My current aim in the HSDST program is to build upon my past graduate experience in philosophy and cognitive science, my career in Internet services and information security, my interest in skeptical inquiry and critical thinking, and my interest in law to explore the concepts of trust and reputation as they pertain to online and digital media. At the moment, I'm signed up for a seminar on "Law, Science, and Technology," a seminar on "Human and Social Dimensions of Climate Change," the HSDST Core Seminar and Colloquium, and a course with one of my favorite undergraduate philosophy professors on Advanced Logic (that's my "just for fun" class).

Tomorrow's a reception for all of the new graduate students at ASU's Tempe campus, and later in the week I have some training on fire and lab safety--and next week, it's back to class.

ApostAZ podcast #17

ApostAZ podcast number 17 is out:
Episode 017 Atheism and Voluntarily Free Thought in Phoenix! Go to meetup.com/phoenix-atheists for group events! Special Guest Representatives of AZ Coalition of Reason Matt Schoenley, Jim Lippard, and Apostaz hosts Shannon and Brad. AZCoR, Who What what not Why and why not? Tam 7 and Skepticamp. http://arizonacor.org http://discord.org http://meetup.com/phoenix-atheists Intro- Greydon Square 'Cubed' from the Compton Effect. Outro- Vocab Malone 'Track 12'.
This was my first time sitting in on the whole recording, rather than just contributing a short skepticism segment. While this was mainly about the Arizona Coalition of Reason, I did talk a little bit about TAM7 and SkeptiCamp Phoenix.

Thursday, August 13, 2009

The Amazing Meeting 7: Sunday paper sessions, Million Dollar Challenge

This is the sixth and final part of my summary of TAM7, covering the last day's events on Sunday, July 11. Part 1 is here, part 2 is here, part 3 is here, part 4 is here, part 5 is here, and my coverage of the Science-based Medicine conference begins here.

Sunday's continental breakfast was served while an old James Randi television appearance on the Oprah Winfrey show from 1986 was shown. This brought back some old memories--I think I have the show on videotape in my archives, as I think we showed it at a meeting of the Phoenix Skeptics. Randi appeared with a faith healer ("Amazing Grace"), a psychic (Joyce Keller), and an astrologer (Irene Hughes), which led to some entertaining and ridiculous exchanges of words. Randi showed his footage that exposed Peter Popoff using a wireless transmitter and receiver to fake the "word of knowledge," and did some spoon bending. Joyce Keller claimed she was entitled to his $10,000 prize, and Oprah mistakenly claimed that Randi had brought his own spoons, which she corrected herself about after a commercial break.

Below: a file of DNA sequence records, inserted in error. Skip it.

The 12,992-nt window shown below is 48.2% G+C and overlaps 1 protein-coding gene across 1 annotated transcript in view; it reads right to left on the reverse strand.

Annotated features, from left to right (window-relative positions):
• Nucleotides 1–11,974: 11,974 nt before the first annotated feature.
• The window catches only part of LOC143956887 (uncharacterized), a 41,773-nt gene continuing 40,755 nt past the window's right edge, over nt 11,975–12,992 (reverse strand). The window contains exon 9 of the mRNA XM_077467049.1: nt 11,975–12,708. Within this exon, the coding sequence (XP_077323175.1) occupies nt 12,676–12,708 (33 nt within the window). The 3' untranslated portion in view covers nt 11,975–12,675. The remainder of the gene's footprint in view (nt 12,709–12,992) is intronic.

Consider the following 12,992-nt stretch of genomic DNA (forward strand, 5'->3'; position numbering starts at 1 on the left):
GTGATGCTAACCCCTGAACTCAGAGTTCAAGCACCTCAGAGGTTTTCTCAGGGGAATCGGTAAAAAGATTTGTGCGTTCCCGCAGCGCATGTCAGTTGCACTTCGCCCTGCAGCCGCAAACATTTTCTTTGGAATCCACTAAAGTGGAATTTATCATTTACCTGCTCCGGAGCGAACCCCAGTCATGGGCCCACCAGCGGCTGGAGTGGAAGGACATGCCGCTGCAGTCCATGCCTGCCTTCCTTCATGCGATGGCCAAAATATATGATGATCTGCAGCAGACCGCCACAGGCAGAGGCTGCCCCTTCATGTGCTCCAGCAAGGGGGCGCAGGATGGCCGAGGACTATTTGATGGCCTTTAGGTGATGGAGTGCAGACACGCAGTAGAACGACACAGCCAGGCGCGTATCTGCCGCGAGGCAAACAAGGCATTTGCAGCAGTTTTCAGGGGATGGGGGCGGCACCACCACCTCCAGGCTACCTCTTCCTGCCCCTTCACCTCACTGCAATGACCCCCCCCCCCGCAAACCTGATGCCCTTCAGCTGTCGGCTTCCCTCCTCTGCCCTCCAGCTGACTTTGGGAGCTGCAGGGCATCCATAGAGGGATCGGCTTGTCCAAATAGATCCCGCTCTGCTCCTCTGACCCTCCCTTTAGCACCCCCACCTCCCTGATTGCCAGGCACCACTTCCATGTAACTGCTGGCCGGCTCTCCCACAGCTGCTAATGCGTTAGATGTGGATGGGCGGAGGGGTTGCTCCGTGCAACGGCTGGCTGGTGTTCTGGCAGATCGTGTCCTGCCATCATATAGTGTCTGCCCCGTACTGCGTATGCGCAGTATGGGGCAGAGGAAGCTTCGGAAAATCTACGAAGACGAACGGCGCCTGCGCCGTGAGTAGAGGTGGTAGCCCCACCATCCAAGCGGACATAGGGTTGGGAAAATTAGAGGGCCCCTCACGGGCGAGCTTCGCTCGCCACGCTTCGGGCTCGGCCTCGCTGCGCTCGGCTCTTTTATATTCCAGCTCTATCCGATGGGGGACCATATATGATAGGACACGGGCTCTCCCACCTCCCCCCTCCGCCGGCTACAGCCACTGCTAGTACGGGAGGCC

This was followed by the Sunday refereed papers, which were again organized and moderated by Ray Hall, professor of physics at California State University, Fresno and at Fermi National Labs.

Don Riefler, "Teaching Critical Thinking in a Therapeutic Setting"
Don Riefler, Direct Care Supervisor at the Jessie Levering Cary Home for Children in Lafayette, Indiana, gave a talk about strategies he's used to teach critical thinking to underprivileged/institutionalized children at the Cary Home, complete with positive reinforcement in the form of candy distributed to members of the audience who gave good answers. He discussed several categories of common "thinking errors" which included both logical fallacies and heuristics that lead to problems when overgeneralized. As part of his teaching, he has kids conduct ESP experiments with Zener cards, which he uses to teach them about erroneous inferences they draw about their skills. This provoked the first critical question (from regular ScienceBlogs commenter Sastra), asking whether his referral to "success" and "failure" in the Zener test suggests to kids that it's a matter of effort. (I neglected to record his response.) In answer to a question of how he deals with religion he said that he avoids it and shuts down talk of religion or ideology.

David Green, "Patently Ridiculous: The Perfect Sommelier"
David Green, a Senior Patent Examiner at the Canadian Intellectual Property Office, gave a talk that was essentially a sequel to a talk he gave at TAM5. He spoke about "The Perfect Sommelier," a product that claims to "align tannin molecules with magnets to age wine faster." He compared how the patent application for this product was handled in the U.S. vs. Canada.

In the U.S., patent examiners made two objections to the application, first, that it was obvious or already known, and second that the "subject matter is inoperable--the theory of operation cannot be correct." The first objection failed, since the invention was sufficiently different from prior art in various ways (such as having magnets at both ends of the bottle, not just at one end). And, based on the Longer ("lawn-jay") test, under which the description of the invention must be accepted as true unless there's a reason to doubt it, it passed on the second as well, and was granted two U.S. patents. Green said that it essentially comes down to a he-said/she-said debate, and the patent office has to be biased towards issuance of the patent.